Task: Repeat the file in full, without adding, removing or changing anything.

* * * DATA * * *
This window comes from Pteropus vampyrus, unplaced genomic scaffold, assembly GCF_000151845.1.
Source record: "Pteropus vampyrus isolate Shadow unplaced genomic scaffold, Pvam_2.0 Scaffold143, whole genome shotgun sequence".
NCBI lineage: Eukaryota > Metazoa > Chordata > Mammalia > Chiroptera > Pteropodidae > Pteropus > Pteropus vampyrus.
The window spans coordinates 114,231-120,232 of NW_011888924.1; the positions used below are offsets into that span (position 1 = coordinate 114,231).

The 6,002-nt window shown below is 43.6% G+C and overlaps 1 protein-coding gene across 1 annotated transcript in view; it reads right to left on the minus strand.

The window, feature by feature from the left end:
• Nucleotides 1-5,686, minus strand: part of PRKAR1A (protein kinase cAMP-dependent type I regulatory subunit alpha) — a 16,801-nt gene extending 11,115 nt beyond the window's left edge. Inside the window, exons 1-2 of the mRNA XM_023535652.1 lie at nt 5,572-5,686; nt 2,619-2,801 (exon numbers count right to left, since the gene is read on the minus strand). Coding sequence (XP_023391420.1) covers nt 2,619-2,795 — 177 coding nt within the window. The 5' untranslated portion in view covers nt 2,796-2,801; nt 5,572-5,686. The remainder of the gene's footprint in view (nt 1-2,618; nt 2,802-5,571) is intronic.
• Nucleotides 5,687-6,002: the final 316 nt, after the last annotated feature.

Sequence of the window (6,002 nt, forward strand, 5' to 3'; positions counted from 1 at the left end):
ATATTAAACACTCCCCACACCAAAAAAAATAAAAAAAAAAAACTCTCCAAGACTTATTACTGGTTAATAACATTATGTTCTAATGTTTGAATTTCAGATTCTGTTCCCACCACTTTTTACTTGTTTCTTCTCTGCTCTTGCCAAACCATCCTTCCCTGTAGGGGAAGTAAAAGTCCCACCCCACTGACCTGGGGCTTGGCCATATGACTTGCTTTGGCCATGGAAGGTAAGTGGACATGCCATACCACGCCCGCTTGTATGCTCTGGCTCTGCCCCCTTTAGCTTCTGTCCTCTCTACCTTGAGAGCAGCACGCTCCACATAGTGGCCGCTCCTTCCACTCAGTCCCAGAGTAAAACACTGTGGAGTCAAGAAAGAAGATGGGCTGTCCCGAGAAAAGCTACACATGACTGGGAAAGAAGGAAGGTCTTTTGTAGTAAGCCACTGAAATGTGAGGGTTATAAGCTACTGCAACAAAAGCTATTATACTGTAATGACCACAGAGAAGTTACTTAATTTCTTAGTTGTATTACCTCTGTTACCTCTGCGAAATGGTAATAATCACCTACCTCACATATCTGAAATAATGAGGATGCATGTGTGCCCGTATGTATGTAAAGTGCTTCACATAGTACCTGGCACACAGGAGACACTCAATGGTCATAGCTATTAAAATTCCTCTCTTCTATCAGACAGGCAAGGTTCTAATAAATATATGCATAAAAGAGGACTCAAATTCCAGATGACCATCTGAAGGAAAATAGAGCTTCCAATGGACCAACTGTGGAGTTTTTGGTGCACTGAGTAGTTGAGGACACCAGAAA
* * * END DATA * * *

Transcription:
This window comes from Pteropus vampyrus, unplaced genomic scaffold, assembly GCF_000151845.1.
Source record: "Pteropus vampyrus isolate Shadow unplaced genomic scaffold, Pvam_2.0 Scaffold143, whole genome shotgun sequence".
NCBI lineage: Eukaryota > Metazoa > Chordata > Mammalia > Chiroptera > Pteropodidae > Pteropus > Pteropus vampyrus.
The window spans coordinates 114,231-120,232 of NW_011888924.1; the positions used below are offsets into that span (position 1 = coordinate 114,231).

The 6,002-nt window shown below is 43.6% G+C and overlaps 1 protein-coding gene across 1 annotated transcript in view; it reads right to left on the minus strand.

The window, feature by feature from the left end:
• Nucleotides 1-5,686, minus strand: part of PRKAR1A (protein kinase cAMP-dependent type I regulatory subunit alpha) — a 16,801-nt gene extending 11,115 nt beyond the window's left edge. Inside the window, exons 1-2 of the mRNA XM_023535652.1 lie at nt 5,572-5,686; nt 2,619-2,801 (exon numbers count right to left, since the gene is read on the minus strand). Coding sequence (XP_023391420.1) covers nt 2,619-2,795 — 177 coding nt within the window. The 5' untranslated portion in view covers nt 2,796-2,801; nt 5,572-5,686. The remainder of the gene's footprint in view (nt 1-2,618; nt 2,802-5,571) is intronic.
• Nucleotides 5,687-6,002: the final 316 nt, after the last annotated feature.

Sequence of the window (6,002 nt, forward strand, 5' to 3'; positions counted from 1 at the left end):
ATATTAAACACTCCCCACACCAAAAAAAATAAAAAAAAAAAACTCTCCAAGACTTATTACTGGTTAATAACATTATGTTCTAATGTTTGAATTTCAGATTCTGTTCCCACCACTTTTTACTTGTTTCTTCTCTGCTCTTGCCAAACCATCCTTCCCTGTAGGGGAAGTAAAAGTCCCACCCCACTGACCTGGGGCTTGGCCATATGACTTGCTTTGGCCATGGAAGGTAAGTGGACATGCCATACCACGCCCGCTTGTATGCTCTGGCTCTGCCCCCTTTAGCTTCTGTCCTCTCTACCTTGAGAGCAGCACGCTCCACATAGTGGCCGCTCCTTCCACTCAGTCCCAGAGTAAAACACTGTGGAGTCAAGAAAGAAGATGGGCTGTCCCGAGAAAAGCTACACATGACTGGGAAAGAAGGAAGGTCTTTTGTAGTAAGCCACTGAAATGTGAGGGTTATAAGCTACTGCAACAAAAGCTATTATACTGTAATGACCACAGAGAAGTTACTTAATTTCTTAGTTGTATTACCTCTGTTACCTCTGCGAAATGGTAATAATCACCTACCTCACATATCTGAAATAATGAGGATGCATGTGTGCCCGTATGTATGTAAAGTGCTTCACATAGTACCTGGCACACAGGAGACACTCAATGGTCATAGCTATTAAAATTCCTCTCTTCTATCAGACAGGCAAGGTTCTAATAAATATATGCATAAAAGAGGACTCAAATTCCAGATGACCATCTGAAGGAAAATAGAGCTTCCAATGGACCAACTGTGGAGTTTTTGGTGCACTGAGTAGTTGAGGACACCAGAAA